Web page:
I was round at “Spenny”‘s house another time (I guess 1987 when I was 18) and he told me he had to play me something really funny. t was Slayer’s “Reign In Blood”. We laughed so much – it was ridiculous – it was so fast, the guitar solos seemed completely random, and they were singing about Satan. For a Christian boy like me, it seemed so dangerous! I asked Spenny to tape it for me, and I would play a great joke on my cousin (I was sharing a room with him at the time as I was living with my Aunt and Uncle). When I got home I would play it really loud and pretend to him I liked it. Haha – this was gonna be great! I listened to it on the bus… and I actually started to like it! I was a thrasher! A few weeks later I was at Spenny’s again and he let me hear Master Of Puppets by Metallica and Into The Pandemonium by Celtic Frost and the deal was complete.
|Tom G Warrior – Celtic Frost|
When I moved to England in 1987 I saw a poster advertising a thrash band called Dross (with an amusing Bros style logo) who were playing in a pub nearby. Now I had no idea that you could see bands in pubs, so I went along and loved it. They changed their name to Killing Faith and never got famous, but it was then that I realised that you didn’t have to be famous to be in a band, or that you could happily be in a band without getting famous. I still have their demo tapes at home and still play them.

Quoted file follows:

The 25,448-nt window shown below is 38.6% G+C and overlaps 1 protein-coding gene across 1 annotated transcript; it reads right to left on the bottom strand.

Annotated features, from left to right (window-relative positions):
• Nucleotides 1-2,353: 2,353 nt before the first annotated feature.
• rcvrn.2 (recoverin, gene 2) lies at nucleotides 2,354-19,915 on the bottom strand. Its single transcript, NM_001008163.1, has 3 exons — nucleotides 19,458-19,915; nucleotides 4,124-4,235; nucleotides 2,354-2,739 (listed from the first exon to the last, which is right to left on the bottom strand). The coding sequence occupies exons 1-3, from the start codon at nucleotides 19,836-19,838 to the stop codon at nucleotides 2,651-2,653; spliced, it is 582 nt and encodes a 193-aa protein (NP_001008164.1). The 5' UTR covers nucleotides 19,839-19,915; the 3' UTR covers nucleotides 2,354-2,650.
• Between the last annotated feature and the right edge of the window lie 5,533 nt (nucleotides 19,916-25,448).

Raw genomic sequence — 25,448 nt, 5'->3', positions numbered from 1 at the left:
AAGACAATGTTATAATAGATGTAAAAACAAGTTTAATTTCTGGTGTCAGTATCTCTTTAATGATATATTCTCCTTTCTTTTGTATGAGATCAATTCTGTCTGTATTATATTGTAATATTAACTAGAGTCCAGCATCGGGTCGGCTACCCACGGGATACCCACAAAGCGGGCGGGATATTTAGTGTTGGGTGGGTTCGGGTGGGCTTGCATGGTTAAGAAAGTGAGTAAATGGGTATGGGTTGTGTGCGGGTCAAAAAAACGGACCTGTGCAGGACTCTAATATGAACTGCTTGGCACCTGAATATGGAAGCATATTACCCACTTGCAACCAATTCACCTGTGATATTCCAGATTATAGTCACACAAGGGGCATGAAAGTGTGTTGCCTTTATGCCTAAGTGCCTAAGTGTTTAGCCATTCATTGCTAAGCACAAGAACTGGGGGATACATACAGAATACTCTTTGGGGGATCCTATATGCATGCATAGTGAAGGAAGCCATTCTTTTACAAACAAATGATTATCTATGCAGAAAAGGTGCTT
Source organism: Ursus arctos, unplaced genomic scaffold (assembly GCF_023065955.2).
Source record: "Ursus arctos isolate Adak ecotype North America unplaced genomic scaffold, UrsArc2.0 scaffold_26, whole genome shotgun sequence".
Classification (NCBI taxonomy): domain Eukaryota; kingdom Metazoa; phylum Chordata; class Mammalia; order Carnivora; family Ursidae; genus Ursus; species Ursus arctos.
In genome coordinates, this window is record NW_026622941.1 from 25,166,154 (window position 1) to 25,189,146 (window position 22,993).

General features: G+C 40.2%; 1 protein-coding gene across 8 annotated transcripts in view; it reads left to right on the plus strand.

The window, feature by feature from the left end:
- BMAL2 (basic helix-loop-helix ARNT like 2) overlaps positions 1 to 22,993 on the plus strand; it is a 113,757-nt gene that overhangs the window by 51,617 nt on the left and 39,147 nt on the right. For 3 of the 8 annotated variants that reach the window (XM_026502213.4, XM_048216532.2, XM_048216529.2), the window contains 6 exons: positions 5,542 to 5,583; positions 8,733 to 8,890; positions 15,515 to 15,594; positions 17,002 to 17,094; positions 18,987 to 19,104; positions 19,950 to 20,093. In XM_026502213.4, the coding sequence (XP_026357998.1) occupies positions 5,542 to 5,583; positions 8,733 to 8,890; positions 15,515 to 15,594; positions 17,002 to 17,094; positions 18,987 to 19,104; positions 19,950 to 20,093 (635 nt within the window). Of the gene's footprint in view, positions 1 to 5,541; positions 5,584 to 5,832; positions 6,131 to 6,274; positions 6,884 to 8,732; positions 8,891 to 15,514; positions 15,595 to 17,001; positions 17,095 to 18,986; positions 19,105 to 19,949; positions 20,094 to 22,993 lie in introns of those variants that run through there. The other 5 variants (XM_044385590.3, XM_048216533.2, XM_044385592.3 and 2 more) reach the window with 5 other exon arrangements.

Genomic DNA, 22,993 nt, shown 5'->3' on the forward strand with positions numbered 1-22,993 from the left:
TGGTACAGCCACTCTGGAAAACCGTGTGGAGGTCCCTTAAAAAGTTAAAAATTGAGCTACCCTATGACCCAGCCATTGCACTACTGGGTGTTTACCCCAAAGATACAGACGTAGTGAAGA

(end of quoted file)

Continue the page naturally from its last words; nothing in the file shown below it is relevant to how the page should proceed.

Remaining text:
4. Punk Rock – Nirvana & Husker Du
In 1988 I had started my first job, working for the Meteorological Office, and I shared an office (yes in those days we didn’t have open plan – it was amazing) with a younger lad called Simon Osborne. He was pretty geeky with a big mop of curly hair, but sort of awkwardly cute, and he knew SO much about music. He played guitar – jazz guitar mind, and thought nothing of spending nearly £1000 on a Paul Reed Smith. He also talked a lot about American punk rock. Now, this eventually became to be known as grunge, but I didn’t and still don’t like that term, so I’m gonna stick with punk.